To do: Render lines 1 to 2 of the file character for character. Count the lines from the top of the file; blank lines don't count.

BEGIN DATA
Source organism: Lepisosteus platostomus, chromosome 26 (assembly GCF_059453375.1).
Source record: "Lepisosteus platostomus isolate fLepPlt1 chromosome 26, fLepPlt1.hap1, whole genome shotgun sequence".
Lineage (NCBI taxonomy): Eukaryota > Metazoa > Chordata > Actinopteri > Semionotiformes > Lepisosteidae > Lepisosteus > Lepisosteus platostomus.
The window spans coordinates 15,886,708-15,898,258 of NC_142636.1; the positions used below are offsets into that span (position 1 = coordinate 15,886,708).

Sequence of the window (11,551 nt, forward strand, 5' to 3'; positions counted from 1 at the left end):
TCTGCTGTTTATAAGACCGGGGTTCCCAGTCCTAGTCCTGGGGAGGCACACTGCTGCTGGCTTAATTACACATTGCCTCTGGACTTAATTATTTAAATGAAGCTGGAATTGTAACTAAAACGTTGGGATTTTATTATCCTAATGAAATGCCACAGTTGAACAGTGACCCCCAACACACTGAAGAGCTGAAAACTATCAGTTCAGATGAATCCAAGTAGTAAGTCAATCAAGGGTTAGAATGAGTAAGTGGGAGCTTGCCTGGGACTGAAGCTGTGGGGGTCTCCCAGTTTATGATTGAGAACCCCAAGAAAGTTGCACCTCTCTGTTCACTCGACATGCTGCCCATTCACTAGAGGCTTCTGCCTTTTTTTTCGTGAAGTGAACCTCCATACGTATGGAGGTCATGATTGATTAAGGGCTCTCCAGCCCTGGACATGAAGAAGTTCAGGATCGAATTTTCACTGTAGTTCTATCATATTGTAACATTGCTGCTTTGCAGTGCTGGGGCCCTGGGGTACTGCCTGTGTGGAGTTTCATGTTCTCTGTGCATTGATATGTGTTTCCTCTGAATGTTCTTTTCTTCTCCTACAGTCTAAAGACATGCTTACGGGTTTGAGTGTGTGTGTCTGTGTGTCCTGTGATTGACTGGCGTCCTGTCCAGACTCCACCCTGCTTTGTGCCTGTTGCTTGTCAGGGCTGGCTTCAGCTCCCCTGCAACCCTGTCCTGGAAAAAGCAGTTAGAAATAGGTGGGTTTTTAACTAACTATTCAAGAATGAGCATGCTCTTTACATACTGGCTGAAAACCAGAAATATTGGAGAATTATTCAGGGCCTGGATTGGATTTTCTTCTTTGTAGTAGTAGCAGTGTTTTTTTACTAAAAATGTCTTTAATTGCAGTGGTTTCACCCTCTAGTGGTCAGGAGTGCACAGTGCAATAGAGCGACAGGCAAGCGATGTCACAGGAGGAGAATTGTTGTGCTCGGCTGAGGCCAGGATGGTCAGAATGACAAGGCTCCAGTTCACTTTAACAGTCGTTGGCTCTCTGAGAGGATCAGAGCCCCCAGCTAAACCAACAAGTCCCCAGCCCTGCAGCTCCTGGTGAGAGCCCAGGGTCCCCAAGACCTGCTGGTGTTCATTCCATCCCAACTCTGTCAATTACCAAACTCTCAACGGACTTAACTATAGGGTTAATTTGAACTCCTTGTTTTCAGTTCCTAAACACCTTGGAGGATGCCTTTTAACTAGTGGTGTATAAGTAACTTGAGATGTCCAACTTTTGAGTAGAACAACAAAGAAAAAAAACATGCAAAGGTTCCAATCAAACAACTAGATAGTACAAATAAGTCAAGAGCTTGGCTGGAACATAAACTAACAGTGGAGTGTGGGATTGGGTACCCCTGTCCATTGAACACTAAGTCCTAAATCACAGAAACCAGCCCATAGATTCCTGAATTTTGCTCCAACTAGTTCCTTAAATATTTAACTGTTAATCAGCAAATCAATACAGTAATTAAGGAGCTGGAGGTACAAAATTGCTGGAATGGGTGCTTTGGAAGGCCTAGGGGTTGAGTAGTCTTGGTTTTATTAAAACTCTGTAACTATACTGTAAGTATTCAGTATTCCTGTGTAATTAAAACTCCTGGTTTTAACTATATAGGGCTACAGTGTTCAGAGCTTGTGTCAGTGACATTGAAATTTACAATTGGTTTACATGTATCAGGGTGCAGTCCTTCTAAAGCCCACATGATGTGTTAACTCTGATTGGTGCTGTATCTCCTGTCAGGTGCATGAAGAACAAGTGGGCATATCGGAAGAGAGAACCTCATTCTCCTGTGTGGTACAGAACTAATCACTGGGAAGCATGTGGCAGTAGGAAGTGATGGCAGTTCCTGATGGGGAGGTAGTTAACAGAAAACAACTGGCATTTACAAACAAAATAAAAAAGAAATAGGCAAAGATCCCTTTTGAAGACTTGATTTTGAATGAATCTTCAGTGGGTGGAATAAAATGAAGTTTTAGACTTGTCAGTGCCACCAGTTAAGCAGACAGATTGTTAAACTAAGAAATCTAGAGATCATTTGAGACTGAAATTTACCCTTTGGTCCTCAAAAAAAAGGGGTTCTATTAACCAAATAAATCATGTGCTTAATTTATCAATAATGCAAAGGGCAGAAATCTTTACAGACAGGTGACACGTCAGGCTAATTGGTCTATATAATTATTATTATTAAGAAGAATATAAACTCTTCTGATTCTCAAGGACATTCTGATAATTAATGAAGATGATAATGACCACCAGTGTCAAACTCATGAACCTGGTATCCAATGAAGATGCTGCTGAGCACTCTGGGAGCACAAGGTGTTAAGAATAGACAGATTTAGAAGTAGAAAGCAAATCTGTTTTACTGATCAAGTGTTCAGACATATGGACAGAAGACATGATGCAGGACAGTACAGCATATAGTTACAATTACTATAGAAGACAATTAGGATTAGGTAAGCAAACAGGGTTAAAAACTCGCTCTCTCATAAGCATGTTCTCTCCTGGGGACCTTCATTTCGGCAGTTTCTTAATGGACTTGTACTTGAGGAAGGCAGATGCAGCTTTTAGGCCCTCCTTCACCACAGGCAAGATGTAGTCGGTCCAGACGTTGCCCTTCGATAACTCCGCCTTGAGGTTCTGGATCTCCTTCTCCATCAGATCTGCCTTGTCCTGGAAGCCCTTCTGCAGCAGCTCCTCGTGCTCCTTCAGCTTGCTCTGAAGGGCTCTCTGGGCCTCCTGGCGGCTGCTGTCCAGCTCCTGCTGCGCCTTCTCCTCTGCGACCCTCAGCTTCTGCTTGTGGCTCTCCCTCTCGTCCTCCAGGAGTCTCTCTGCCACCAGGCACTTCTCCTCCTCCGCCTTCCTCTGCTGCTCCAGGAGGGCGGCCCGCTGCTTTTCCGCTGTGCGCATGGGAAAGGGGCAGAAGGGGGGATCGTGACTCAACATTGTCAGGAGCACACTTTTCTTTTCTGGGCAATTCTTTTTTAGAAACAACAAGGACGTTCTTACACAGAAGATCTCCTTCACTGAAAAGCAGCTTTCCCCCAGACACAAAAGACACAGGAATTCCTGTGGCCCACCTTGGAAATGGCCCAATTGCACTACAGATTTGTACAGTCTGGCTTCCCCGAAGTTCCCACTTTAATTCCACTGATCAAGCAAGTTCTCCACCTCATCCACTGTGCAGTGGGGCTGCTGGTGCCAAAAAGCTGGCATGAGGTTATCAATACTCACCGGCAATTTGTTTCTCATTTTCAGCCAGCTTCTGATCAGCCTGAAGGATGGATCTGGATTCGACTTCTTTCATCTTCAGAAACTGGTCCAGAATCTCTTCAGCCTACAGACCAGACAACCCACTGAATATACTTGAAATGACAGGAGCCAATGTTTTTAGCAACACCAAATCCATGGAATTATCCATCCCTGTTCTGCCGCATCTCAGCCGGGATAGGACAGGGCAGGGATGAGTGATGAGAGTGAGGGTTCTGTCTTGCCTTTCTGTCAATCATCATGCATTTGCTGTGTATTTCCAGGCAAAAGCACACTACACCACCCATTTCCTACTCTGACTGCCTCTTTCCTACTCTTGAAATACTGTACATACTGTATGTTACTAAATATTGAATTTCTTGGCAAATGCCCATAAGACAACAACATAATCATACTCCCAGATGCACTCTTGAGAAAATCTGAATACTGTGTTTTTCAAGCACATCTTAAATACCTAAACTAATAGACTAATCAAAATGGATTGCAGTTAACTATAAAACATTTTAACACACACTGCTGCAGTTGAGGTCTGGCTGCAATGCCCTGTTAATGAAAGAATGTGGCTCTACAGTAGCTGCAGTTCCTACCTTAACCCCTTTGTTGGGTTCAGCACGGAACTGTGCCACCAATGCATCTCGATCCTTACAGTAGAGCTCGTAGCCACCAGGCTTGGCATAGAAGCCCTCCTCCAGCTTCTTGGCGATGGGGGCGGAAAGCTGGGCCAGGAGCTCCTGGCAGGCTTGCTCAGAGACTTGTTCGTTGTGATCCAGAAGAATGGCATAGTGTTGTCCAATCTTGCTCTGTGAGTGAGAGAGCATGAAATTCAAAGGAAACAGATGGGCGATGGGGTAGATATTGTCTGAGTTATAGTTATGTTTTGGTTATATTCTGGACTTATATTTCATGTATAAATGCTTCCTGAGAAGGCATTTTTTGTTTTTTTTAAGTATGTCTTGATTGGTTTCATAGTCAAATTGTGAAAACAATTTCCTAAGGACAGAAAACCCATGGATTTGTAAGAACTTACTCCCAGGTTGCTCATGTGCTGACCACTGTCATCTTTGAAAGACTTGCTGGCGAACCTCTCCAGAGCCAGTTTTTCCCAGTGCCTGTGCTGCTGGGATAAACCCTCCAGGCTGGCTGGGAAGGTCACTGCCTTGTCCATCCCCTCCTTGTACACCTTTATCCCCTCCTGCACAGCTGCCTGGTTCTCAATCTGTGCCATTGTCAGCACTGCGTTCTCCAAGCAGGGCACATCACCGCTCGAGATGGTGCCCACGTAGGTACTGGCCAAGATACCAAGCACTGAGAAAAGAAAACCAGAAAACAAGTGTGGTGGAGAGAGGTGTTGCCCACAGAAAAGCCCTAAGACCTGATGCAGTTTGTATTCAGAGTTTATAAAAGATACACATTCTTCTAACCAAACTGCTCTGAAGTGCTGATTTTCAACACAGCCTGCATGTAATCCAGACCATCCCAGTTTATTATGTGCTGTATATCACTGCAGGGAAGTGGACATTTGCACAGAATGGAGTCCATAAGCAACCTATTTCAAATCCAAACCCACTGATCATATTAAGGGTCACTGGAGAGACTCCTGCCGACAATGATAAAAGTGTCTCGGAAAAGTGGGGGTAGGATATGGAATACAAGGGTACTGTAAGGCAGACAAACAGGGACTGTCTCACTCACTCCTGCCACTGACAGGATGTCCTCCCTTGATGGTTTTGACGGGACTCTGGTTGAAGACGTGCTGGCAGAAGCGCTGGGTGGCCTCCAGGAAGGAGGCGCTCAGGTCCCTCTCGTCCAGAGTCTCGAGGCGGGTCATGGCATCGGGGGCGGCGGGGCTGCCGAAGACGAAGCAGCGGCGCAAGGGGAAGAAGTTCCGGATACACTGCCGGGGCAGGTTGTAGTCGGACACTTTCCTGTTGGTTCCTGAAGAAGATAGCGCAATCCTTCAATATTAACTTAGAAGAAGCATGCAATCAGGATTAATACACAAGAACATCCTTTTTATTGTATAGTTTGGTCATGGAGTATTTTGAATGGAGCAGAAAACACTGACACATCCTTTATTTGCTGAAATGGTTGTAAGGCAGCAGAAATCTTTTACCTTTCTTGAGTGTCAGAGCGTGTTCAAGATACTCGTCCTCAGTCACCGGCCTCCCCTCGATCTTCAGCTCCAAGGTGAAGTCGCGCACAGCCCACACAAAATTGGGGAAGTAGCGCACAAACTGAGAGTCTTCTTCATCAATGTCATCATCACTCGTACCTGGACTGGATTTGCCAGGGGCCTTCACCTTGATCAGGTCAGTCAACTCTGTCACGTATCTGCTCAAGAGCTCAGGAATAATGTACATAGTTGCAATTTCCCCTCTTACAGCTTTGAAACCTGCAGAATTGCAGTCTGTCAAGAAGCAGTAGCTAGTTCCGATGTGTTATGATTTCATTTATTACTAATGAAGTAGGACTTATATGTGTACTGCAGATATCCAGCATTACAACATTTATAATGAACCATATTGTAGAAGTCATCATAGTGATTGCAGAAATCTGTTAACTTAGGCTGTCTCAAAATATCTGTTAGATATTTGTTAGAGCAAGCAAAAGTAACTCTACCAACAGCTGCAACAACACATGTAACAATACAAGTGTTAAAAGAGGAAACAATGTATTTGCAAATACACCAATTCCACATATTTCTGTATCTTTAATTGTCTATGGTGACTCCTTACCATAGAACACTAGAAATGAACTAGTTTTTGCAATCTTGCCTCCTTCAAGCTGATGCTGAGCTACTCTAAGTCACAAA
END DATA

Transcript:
Source organism: Lepisosteus platostomus, chromosome 26 (assembly GCF_059453375.1).
Source record: "Lepisosteus platostomus isolate fLepPlt1 chromosome 26, fLepPlt1.hap1, whole genome shotgun sequence".